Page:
The following is an excerpt from Office 365 For IT Pros written by a group of experienced MVPs led by industry expert Tony Redmond. It is a comprehensive (+1,000 page) must have eBook for any Office 365 admin and the only guide constantly refreshed to remain current with Microsoft’s stream of updates. The eBook is available in EPUB, PDF, and Kindle versions.

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This is the fourth post in our Unpacking Office 365 series. Check out the others below!

Microsoft is not a charitable organization and it is in their interest to sell as much of their cloud services to customers as they can. The likely sources of added revenue for Microsoft are:

Convincing customers to use higher-priced plans.

For example, selling the E5 plan for use by a certain segment of the user base.

Selling plan add-ons.

If customers do not want to buy a higher-priced plan, they might be able to buy specific functionality through an Office 365 add-on.

Expanding to include other cloud services.

Office 365 includes basic access to Azure Active Directory and you might like to buy premium licenses to increase the overall security of the tenant and add functionality through features such as conditional access policies, group access reviews, group expiration policies, and password write-back to an on-premises directory used in hybrid deployments.

The same is true of mobile device management, which you can perform at a basic level through the ActiveSync management tools built into Exchange Online but is easier and more functional when you deploy the Enterprise Mobility and Security suite. An alternative to buying separate plans is to upgrade to Microsoft 365 to take advantage of the bundled price for Office 365, Enterprise Mobility and Security, and Windows 10.

Opting to buy options can increase a tenant’s monthly bill by a large amount. On the other hand, if the functionality is needed and it enables you to decommission older systems (especially on-premises servers), then the cost might be justified. Increased security is also an important factor to consider when users depend on internet connectivity to cloud systems.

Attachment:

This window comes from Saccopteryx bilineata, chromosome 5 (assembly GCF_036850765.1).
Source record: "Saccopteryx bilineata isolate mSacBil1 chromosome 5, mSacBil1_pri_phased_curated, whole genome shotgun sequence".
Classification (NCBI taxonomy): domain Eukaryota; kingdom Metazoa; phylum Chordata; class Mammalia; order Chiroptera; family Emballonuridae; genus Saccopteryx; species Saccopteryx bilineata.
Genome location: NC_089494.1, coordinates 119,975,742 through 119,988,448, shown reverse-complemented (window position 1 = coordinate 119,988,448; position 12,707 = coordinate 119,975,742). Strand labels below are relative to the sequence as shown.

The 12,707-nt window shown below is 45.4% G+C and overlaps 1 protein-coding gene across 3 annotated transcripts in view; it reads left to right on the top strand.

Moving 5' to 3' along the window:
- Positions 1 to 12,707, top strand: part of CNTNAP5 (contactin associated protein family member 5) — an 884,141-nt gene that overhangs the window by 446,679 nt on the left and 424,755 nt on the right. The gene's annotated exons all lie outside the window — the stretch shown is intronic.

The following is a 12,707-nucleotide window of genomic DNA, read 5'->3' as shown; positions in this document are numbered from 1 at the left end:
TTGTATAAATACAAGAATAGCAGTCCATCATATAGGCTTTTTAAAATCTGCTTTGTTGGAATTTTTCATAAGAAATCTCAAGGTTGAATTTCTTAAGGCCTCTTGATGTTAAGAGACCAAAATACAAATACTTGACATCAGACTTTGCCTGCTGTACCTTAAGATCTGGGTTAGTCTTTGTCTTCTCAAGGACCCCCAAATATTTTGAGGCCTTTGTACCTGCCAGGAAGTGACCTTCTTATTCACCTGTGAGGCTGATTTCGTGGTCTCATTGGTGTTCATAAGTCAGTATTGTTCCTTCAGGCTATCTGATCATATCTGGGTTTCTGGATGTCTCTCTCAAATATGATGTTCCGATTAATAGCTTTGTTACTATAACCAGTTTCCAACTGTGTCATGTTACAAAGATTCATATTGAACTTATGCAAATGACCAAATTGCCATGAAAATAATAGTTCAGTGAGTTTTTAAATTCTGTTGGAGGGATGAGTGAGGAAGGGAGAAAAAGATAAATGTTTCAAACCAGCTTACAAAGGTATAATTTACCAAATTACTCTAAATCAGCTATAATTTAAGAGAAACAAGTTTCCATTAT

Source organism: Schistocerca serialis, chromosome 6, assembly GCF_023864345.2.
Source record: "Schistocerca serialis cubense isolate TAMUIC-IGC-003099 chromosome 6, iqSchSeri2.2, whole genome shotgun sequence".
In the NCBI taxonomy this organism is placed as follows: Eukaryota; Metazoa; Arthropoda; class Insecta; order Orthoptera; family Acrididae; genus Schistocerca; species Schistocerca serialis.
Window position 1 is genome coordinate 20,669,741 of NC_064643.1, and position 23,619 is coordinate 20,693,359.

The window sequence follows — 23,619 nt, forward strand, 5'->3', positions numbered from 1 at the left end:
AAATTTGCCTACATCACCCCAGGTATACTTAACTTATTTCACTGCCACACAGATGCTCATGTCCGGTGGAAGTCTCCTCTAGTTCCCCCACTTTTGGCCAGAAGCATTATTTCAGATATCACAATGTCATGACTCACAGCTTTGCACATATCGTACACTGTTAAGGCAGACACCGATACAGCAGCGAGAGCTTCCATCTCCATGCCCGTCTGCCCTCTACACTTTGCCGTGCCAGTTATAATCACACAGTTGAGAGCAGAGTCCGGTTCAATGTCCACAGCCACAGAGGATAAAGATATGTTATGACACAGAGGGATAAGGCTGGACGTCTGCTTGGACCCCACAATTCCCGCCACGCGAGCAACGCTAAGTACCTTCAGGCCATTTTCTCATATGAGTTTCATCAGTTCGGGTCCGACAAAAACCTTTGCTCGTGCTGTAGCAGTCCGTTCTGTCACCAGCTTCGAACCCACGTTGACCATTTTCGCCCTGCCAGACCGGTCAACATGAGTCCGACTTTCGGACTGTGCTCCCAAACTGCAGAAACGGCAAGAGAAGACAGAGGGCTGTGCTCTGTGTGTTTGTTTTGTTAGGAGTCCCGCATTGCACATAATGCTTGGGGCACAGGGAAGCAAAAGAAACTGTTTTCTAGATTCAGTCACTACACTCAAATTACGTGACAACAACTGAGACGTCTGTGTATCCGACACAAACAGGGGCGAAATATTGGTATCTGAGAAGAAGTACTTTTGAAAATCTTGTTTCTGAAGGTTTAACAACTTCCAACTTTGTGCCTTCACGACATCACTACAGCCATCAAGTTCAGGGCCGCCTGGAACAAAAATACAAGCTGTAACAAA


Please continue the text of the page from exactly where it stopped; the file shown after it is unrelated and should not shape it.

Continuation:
What is clear is that it is important that customers figure out the most effective set of licenses for Office 365 and other Microsoft cloud offerings by balancing cost versus functionality. When a tenant is operational, you can monitor what functionality is used and what is not, where added software might be needed, and keep a wary eye on the available pool of purchased licenses to ensure that you do not pay monthly fees for unused licenses.

Plan Add-ons

The Office 365 plans include lots of functionality but sometimes you need just a little bit more. For example, assume that you license the E3 plan for everyone, but some people have expressed an interest in MyAnalytics, which is part of the E5 plan. You could simply buy some E5 licenses and assign the licenses to interested parties, but it is sometimes possible to buy the specific feature through a plan add-on. If this is the case, it is usually cheaper to buy exactly what you need rather than to upgrade to the next plan.

To discover what addons are available to you, click Purchase Services in the Billing section of the Office 365 Admin portal, which brings you to the service catalog. You can then select whatever add-on you need and decide how many licenses to buy. Popular add-ons available in the Office 365 catalog include those listed below. Add-ons are licensed and charged for on a per-user, per month basis. The monthly charge for an add-on varies from country to country.

  • Advanced Compliance.
  • Advanced Threat Protection.
  • MyAnalytics.
  • Customer Lockbox.
  • Threat Intelligence.

Want to learn more? Check out Tony’s website where he covers the most important aspects of Office 365 for IT pros.


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